…riority that particular day is). I think we get into this headspace where we think that the official day is the only day we can make observances on, and that it’s super bad to celebrate things on alternate days.  But it makes me wonder why we have so little flexibility in this idea, especially in a world that requires us to be completely inflexible in other ways (like on what days we have to work). I’ve never been big on timing, even for personal stuff.  I don’t care if we celebrate birthdays, anniversaries or holidays ‘on the right day.’  For me, it’s more about the essence of the holiday.  Sure, it’s great to have special things done on your actual birthday, and having people wish you well is part of what makes that day special.  But if we want to go out for dinner or get together with friends, often it’s better to do it on the weekend (or even a few weeks away).  And that is perfectly fine with me!  I love that it means we get to relax and enjoy the time, instead of trying to squeeze in a celebration when people have worked all day or have to get up early the next day. I was reading about something re…

This is something I’ve also been thinking a lot about!

I don’t think the historical stuff here is quite accurate. Festival days off were incredibly important to medieval people, at least – and the Jewish Shabbat is far, far older.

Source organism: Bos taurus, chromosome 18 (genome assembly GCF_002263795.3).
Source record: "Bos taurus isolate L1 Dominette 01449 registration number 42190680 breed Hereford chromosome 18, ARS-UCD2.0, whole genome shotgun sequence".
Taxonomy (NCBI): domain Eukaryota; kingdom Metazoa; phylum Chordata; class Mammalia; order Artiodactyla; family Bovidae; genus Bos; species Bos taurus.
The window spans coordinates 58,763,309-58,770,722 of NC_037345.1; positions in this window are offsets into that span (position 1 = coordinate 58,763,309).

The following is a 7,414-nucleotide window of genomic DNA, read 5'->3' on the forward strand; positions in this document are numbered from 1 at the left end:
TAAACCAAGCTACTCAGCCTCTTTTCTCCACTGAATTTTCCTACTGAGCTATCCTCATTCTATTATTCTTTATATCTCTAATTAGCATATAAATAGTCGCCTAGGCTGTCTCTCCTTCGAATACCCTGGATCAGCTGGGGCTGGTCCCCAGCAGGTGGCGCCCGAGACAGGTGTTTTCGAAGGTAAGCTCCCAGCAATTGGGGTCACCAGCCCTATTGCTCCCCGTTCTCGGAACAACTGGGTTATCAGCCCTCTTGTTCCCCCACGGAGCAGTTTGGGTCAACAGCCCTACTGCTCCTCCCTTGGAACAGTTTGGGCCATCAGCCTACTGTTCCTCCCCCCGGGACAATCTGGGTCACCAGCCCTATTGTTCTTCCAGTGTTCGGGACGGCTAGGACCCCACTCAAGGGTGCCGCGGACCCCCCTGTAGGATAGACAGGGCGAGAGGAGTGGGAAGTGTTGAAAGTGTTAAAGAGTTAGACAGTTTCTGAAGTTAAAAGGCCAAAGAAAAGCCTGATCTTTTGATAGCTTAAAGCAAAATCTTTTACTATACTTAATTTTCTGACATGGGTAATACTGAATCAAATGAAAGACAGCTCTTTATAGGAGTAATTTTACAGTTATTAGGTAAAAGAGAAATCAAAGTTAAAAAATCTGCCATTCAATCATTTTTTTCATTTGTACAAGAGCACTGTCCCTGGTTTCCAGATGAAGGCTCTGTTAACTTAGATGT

But there’s a balance, right?

Across many cultures, there’s a kind of discipline in timing your observance in the right way, prayers that must be said in the correct direction – the energy that must be put into such considerations. The inconvenience is part of the sacrifice. Our peaks and valleys of the solar year are time to observe that all the concerns of your life cannot bend the arc of the sun, that all you are is small next to the turning of the world.

But… But anything where you want to coordinate across multiple people becomes a different thing entirely, doesn’t it? To have to exclude someone because they can’t get off work on a Tuesday night?

My own job and syncretic mishmash (combined with some dietary weekly patterns of restriction) mean that I try to move everything to the nearest Sunday, but I’m not perfectly happy with that. I take solace only in that it’s not like the premoderns had this all perfectly accurately down.